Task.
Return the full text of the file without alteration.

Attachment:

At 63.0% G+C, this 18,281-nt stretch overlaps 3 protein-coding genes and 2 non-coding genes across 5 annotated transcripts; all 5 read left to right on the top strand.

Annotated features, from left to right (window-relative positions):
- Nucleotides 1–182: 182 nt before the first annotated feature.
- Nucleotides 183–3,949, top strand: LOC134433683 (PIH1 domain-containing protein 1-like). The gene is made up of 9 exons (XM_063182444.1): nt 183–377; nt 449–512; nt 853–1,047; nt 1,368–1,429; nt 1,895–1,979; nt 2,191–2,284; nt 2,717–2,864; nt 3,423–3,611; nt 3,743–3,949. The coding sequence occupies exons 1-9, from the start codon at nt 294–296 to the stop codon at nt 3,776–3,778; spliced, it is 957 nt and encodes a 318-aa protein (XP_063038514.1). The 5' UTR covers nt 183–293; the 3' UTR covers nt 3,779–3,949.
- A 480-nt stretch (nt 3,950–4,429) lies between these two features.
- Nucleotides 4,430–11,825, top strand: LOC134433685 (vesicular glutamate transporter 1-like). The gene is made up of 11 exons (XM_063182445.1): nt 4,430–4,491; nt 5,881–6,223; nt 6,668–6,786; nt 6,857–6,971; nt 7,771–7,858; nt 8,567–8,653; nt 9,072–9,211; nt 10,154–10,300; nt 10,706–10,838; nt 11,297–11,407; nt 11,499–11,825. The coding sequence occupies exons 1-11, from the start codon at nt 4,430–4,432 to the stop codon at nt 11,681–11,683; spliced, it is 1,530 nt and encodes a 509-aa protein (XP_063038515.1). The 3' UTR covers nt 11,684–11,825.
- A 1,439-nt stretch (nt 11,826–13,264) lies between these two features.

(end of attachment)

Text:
At 63.0% G+C, this 18,281-nt stretch overlaps 3 protein-coding genes and 2 non-coding genes across 5 annotated transcripts; all 5 read left to right on the top strand.

Annotated features, from left to right (window-relative positions):
- Nucleotides 1–182: 182 nt before the first annotated feature.
- Nucleotides 183–3,949, top strand: LOC134433683 (PIH1 domain-containing protein 1-like). The gene is made up of 9 exons (XM_063182444.1): nt 183–377; nt 449–512; nt 853–1,047; nt 1,368–1,429; nt 1,895–1,979; nt 2,191–2,284; nt 2,717–2,864; nt 3,423–3,611; nt 3,743–3,949. The coding sequence occupies exons 1-9, from the start codon at nt 294–296 to the stop codon at nt 3,776–3,778; spliced, it is 957 nt and encodes a 318-aa protein (XP_063038514.1). The 5' UTR covers nt 183–293; the 3' UTR covers nt 3,779–3,949.
- A 480-nt stretch (nt 3,950–4,429) lies between these two features.
- Nucleotides 4,430–11,825, top strand: LOC134433685 (vesicular glutamate transporter 1-like). The gene is made up of 11 exons (XM_063182445.1): nt 4,430–4,491; nt 5,881–6,223; nt 6,668–6,786; nt 6,857–6,971; nt 7,771–7,858; nt 8,567–8,653; nt 9,072–9,211; nt 10,154–10,300; nt 10,706–10,838; nt 11,297–11,407; nt 11,499–11,825. The coding sequence occupies exons 1-11, from the start codon at nt 4,430–4,432 to the stop codon at nt 11,681–11,683; spliced, it is 1,530 nt and encodes a 509-aa protein (XP_063038515.1). The 3' UTR covers nt 11,684–11,825.
- A 1,439-nt stretch (nt 11,826–13,264) lies between these two features.